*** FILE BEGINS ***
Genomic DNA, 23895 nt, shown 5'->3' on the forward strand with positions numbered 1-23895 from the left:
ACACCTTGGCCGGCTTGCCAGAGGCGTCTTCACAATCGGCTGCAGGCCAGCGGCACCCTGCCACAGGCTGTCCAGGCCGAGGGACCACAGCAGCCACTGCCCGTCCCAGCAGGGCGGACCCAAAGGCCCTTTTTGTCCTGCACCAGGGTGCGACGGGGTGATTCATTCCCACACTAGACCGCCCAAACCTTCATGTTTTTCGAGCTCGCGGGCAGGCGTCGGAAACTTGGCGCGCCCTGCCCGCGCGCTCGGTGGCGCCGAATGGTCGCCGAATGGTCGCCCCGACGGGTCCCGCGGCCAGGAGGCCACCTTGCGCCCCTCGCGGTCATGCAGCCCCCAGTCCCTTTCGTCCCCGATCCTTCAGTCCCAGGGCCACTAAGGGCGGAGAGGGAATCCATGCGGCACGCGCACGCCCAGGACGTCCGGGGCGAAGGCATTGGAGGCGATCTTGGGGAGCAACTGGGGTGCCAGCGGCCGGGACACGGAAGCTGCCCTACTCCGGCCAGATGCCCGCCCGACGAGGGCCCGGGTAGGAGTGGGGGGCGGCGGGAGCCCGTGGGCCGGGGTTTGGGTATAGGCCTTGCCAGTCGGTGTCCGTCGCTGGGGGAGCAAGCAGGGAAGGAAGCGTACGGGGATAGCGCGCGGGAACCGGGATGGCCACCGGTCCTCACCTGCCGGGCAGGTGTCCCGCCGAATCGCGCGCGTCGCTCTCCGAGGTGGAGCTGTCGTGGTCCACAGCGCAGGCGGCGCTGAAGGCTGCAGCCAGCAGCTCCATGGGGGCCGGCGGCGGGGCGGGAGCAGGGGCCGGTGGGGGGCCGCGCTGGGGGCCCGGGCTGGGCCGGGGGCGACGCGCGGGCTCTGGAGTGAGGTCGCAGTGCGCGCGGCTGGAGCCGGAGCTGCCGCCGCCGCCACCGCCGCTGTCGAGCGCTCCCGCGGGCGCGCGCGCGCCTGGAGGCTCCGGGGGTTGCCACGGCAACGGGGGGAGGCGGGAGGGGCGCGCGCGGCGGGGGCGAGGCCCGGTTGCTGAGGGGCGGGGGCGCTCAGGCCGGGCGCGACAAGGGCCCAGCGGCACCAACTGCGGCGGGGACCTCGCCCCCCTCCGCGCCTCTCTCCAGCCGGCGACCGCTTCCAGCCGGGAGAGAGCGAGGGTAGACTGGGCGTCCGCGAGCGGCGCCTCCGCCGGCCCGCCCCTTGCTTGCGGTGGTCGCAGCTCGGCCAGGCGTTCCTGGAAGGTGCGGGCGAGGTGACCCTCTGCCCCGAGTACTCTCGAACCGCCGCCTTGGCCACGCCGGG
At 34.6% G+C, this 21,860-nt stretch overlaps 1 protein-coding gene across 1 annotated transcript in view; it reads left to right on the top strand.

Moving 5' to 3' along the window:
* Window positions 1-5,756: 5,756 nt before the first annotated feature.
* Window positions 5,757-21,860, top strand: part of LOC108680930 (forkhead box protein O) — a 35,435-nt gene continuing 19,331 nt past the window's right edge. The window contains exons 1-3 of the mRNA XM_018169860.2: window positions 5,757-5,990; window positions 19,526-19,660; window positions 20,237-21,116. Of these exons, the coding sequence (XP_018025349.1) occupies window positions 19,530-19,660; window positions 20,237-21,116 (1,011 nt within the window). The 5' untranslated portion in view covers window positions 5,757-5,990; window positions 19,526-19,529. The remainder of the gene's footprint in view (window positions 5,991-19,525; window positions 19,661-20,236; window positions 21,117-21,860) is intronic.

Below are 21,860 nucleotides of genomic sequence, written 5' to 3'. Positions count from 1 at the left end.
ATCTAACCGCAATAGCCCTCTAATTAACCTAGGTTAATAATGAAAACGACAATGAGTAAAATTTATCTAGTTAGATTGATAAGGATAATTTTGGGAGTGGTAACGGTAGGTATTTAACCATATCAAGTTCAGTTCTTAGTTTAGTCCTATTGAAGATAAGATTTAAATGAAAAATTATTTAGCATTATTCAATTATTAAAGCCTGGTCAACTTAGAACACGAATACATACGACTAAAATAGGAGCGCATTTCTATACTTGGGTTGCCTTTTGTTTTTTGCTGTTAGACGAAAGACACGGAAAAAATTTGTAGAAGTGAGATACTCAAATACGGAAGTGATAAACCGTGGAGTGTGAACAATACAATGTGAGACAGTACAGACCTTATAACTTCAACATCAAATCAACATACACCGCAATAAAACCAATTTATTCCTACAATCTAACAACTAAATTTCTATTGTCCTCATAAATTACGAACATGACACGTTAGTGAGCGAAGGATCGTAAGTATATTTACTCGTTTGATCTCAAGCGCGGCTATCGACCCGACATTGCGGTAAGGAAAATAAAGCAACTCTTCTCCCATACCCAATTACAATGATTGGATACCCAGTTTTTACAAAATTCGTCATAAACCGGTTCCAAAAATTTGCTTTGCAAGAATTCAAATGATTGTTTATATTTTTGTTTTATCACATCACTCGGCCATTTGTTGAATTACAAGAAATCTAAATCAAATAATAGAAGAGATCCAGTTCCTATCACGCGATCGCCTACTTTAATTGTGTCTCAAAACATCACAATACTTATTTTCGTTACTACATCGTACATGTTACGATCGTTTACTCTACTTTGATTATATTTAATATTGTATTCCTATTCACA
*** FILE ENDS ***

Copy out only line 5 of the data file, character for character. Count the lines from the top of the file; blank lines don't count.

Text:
* Window positions 1-5,756: 5,756 nt before the first annotated feature.